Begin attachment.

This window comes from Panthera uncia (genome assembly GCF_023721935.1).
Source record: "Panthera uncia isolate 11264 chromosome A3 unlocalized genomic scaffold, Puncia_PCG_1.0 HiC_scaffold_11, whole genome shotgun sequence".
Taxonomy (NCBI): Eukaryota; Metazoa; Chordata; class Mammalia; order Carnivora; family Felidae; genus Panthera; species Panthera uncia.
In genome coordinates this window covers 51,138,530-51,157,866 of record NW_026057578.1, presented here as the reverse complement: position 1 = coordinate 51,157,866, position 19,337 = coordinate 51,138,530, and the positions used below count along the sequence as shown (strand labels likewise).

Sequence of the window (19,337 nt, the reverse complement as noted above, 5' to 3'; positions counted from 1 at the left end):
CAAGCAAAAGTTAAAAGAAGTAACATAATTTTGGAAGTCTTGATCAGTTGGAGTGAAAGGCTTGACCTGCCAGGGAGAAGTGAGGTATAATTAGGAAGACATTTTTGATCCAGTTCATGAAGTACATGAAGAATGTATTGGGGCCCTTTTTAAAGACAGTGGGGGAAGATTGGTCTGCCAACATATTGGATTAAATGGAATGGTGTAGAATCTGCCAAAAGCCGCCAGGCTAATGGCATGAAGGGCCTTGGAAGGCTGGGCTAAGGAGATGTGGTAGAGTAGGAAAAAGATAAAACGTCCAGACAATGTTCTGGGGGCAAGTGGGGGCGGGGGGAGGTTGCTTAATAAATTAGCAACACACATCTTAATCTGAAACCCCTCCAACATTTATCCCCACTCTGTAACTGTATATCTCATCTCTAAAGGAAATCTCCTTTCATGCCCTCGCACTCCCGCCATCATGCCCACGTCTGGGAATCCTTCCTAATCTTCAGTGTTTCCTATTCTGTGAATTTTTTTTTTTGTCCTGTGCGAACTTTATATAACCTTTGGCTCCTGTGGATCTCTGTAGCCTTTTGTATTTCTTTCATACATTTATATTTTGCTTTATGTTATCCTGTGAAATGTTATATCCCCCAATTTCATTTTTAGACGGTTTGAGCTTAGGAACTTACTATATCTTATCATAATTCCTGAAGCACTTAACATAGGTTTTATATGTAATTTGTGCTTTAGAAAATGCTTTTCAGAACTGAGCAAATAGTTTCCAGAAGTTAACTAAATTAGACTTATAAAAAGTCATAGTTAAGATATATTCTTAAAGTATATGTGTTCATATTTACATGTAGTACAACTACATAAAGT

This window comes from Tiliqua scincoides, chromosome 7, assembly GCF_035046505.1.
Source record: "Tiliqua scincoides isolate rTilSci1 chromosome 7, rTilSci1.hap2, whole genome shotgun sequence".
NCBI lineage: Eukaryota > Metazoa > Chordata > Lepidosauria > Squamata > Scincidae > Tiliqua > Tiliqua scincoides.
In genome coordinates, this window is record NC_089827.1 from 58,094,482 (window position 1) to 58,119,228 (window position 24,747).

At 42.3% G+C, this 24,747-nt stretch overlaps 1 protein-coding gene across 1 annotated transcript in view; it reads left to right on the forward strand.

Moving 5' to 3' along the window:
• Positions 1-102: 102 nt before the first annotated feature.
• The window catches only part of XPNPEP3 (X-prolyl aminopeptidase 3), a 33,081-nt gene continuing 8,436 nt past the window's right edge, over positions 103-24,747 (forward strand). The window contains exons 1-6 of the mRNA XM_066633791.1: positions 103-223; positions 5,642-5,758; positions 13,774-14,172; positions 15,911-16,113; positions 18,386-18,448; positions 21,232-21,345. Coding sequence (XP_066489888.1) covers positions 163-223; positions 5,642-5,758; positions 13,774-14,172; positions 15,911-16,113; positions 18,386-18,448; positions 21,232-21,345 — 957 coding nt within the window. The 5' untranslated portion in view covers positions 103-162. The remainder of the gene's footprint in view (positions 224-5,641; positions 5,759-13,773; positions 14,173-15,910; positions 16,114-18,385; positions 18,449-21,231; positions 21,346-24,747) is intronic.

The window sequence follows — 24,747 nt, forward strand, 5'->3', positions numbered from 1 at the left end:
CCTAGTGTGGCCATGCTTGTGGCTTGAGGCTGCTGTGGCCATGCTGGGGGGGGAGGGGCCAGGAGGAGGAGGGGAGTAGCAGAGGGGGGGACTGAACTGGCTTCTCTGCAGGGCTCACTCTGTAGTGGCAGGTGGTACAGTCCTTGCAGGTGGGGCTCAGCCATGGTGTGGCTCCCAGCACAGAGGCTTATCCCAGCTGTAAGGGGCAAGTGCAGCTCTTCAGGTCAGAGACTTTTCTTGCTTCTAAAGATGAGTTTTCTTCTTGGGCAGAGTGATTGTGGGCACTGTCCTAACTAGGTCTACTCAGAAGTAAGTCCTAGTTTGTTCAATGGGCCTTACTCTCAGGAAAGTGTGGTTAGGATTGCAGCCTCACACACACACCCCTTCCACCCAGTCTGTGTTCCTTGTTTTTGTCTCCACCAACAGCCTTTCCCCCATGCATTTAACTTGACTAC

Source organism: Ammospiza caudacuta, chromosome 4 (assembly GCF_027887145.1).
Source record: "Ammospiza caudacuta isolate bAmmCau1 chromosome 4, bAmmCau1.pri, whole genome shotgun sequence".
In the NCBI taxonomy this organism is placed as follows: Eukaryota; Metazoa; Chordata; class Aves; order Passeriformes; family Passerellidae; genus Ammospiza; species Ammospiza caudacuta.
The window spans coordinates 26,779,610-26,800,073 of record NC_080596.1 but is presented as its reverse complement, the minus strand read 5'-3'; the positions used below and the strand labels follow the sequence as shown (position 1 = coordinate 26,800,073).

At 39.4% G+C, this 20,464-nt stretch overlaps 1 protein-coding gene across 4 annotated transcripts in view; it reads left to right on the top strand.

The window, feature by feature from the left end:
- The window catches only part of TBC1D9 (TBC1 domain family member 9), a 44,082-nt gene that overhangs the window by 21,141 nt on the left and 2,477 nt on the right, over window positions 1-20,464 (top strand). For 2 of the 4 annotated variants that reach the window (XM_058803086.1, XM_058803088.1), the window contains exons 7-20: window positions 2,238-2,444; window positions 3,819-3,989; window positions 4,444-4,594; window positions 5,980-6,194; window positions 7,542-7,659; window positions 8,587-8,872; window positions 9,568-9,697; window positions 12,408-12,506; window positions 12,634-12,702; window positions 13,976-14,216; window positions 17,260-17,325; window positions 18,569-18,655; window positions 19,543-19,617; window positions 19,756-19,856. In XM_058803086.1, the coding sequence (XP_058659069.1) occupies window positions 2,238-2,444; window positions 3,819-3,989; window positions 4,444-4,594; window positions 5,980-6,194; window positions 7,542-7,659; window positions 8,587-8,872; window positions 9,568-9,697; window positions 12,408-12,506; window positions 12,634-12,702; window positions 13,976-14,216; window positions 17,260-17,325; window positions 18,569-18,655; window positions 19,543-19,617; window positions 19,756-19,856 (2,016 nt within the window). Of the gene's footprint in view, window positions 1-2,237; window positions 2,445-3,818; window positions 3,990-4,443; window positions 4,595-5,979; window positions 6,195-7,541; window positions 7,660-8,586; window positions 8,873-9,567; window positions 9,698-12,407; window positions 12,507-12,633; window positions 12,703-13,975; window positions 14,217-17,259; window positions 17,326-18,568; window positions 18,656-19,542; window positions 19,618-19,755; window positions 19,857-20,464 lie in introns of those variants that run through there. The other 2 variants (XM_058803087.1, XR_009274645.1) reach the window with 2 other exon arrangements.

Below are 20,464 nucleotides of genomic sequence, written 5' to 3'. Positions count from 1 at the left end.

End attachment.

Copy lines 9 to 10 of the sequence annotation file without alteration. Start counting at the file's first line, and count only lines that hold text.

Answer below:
NCBI lineage: Eukaryota > Metazoa > Chordata > Lepidosauria > Squamata > Scincidae > Tiliqua > Tiliqua scincoides.
In genome coordinates, this window is record NC_089827.1 from 58,094,482 (window position 1) to 58,119,228 (window position 24,747).